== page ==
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Thursday, August 29, 2013

Half-Siblings Engage In Risky Behaviors

The Brady Bunch opening grid, season one
New research has found that people with children that remarry someone who also has children from a previous relationship may find that their children (now step-children) will engage in risky behaviors. Researchers found that having half-siblings increases the chance that a teenager will use drugs and have sex by age 15, according to a study presented at the American Sociological Association (ASA) annual meeting.

Teens who have a half-sibling with a different father are about 65 percent more likely to have experimented with drugs by age 15, and they are about two-and-a-half times more likely to have had sex by that age, HealthDay reports.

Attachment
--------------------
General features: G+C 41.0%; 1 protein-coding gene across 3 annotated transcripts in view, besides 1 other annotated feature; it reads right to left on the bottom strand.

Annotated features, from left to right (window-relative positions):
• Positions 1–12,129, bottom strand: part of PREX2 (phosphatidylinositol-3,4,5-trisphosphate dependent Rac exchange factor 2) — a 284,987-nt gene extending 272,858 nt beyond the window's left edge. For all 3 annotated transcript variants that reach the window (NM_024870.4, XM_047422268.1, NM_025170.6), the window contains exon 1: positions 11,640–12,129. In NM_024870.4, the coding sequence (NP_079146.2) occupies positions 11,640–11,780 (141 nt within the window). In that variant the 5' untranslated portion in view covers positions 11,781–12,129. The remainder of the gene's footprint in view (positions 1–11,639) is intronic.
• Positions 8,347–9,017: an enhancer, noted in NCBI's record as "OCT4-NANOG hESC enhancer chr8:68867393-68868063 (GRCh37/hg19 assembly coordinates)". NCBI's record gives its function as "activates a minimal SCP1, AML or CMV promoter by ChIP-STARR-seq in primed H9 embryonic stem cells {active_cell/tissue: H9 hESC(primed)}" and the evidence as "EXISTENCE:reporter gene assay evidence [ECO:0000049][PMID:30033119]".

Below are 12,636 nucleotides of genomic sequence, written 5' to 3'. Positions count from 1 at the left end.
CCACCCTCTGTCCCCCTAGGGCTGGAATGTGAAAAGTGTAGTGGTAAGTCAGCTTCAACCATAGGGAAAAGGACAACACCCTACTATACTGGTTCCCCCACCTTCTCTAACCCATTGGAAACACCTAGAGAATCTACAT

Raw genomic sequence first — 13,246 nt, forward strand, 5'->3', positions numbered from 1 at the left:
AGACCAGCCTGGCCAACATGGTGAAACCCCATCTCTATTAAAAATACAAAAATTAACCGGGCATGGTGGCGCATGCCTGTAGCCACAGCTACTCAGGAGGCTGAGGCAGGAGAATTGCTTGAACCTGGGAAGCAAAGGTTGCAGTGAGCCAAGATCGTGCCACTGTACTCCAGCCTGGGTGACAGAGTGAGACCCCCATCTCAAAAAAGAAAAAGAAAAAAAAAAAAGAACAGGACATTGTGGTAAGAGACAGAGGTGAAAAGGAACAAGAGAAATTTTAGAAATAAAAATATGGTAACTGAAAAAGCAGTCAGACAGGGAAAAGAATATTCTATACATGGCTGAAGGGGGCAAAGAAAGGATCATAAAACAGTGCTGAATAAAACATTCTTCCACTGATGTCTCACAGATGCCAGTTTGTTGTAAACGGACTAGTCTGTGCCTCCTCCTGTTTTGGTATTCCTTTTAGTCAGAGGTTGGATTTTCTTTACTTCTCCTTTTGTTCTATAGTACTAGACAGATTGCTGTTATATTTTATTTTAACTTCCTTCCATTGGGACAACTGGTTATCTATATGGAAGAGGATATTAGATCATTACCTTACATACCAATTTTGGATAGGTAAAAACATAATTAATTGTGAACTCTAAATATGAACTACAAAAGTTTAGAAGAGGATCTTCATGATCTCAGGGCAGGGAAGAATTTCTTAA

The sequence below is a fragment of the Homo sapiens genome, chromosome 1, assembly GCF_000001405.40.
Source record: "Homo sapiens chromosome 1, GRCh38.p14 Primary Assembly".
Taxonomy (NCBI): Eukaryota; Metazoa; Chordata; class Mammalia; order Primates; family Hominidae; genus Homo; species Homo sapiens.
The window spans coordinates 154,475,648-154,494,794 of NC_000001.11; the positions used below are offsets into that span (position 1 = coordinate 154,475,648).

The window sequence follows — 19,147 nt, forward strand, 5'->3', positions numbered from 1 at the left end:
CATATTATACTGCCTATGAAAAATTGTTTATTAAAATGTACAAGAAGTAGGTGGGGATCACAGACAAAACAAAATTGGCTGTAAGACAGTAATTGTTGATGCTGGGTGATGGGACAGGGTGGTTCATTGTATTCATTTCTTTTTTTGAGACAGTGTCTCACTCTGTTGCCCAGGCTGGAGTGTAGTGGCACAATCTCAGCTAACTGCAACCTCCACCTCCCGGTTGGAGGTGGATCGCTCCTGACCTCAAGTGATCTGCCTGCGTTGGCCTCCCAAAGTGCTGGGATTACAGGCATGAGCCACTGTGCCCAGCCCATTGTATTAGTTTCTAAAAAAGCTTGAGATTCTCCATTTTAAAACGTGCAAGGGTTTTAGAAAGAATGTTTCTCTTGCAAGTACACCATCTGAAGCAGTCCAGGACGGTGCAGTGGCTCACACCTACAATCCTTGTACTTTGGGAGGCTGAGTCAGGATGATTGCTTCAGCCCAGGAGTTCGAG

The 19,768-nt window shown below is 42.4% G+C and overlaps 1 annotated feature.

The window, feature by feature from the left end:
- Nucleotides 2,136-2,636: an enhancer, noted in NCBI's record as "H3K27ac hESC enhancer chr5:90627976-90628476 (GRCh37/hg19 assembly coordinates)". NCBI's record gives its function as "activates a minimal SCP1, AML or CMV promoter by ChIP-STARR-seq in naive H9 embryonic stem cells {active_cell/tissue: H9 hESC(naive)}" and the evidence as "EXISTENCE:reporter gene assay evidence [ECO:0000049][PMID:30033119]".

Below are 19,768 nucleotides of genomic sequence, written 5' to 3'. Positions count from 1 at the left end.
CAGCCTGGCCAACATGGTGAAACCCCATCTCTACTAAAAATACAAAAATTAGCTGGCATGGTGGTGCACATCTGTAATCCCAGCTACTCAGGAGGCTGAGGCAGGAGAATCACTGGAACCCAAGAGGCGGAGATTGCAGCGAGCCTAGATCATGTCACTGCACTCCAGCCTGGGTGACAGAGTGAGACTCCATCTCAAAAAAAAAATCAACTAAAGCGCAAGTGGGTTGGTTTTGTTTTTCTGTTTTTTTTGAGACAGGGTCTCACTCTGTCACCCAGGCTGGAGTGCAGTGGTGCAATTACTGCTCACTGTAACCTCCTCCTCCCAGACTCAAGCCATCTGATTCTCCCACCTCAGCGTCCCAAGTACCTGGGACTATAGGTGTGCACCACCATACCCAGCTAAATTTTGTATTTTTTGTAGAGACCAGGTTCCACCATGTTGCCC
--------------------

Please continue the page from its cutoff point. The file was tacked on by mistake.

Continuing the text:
“For children, [multi-partnered fertility] means having a half-sibling, but it also means, for first-born children, that they usually experienced their biological parents splitting up — if they were together at all, lived in a single mother household for some time, experienced their mother finding a new partner at least once and perhaps lived with a stepfather, and finally experienced their mother having a baby with a new partner,” researcher Karen Benjamin Guzzo of Bowling Green State University explained in a news release.

Obviously, having a half-sibling does not guarantee that teenagers will be prompted to use drugs and have sex but it is interesting that those who fall into the aforementioned group may practice risky behavior in their early teens. It may have more to do with trauma experienced during the divorce that sends teenagers on a path looking for coping mechanisms to deal with their feelings.
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